After allocating an ei_x_buff struct, we add a version header. If we want to add a tuple, we add a tuple header with the appropriate arity and begin adding elements. If we want to add a nested tuple, it's as simple as sequentially adding another tuple header.

When calling the epcap binary, I allowed my login to run the binary as root using sudo:
$ visudo
myuser ALL = NOPASSWD: /path/to/epcap/epcap
Alternatively, you can put epcap in a directory owned by root and make epcap setuid (chown root:yourgroup epcap; chmod 4550 epcap). If you decide make epcap setuid, use a group to which your login is the only user.

The erlang port driver should be familiar from the trapexit tutorial.
start(PL) when is_list(PL) ->
    Args = make_args(PL),
    Port = Args,
    spawn_link(?MODULE, init, [self(), Port]).

init(Pid, ExtPrg) ->
    register(?MODULE, self()),
    process_flag(trap_exit, true),
    Port = open_port({spawn, ExtPrg}, [{packet, 2}, binary, exit_status]),
    loop(Pid, Port).
We take a proplist to set up the command line arguments for the C binary. We also pass in the calling processes pid, so messages can be sent back.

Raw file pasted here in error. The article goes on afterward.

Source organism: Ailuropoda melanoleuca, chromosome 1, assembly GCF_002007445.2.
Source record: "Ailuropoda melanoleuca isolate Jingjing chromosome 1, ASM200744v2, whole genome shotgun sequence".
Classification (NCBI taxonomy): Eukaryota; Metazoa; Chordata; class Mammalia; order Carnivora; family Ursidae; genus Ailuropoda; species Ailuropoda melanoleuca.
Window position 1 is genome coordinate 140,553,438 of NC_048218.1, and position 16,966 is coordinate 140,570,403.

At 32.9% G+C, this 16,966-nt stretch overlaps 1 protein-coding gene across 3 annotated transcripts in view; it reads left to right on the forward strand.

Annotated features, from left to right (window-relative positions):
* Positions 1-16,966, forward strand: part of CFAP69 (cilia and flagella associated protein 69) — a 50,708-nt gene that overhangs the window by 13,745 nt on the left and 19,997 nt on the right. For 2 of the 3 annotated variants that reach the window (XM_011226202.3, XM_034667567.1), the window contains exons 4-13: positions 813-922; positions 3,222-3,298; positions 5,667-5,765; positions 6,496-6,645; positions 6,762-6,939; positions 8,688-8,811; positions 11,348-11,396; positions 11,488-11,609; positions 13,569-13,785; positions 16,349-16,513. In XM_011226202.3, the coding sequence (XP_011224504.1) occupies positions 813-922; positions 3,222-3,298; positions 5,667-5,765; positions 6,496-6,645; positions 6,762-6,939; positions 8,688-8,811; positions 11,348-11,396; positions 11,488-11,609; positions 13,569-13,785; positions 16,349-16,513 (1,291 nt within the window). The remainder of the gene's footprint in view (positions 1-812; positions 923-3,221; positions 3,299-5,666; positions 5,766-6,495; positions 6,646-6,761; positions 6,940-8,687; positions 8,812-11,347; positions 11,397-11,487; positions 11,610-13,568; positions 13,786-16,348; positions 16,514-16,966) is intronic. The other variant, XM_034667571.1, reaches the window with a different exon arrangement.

loop(Caller, Port) ->
        {Port, {data, Data}} ->
            Caller !  binary_to_term(Data),
            loop(Caller, Port);
        {Port, {exit_status, Status}} when Status > 128 ->
            io:format("Port terminated with signal: ~p~n", [Status - 128]),
            exit({port_terminated, Status});
        {Port, {exit_status, Status}} ->
            io:format("Port terminated with status: ~p~n", [Status]),
            exit({port_terminated, Status});
        {'EXIT', Port, Reason} ->
        stop ->
Like any other erlang process, messages from ports are captured using receive. We convert the message to erlang term format and send the message to the calling pid.
A process using epcap could work as follows:
epcap:start([{chroot, "/tmp/epcap"},{interface, "en1"}, {filter, "tcp and port 80"}]).
receive Any -> Any end.
Parsing and pretty printing the packets is covered here.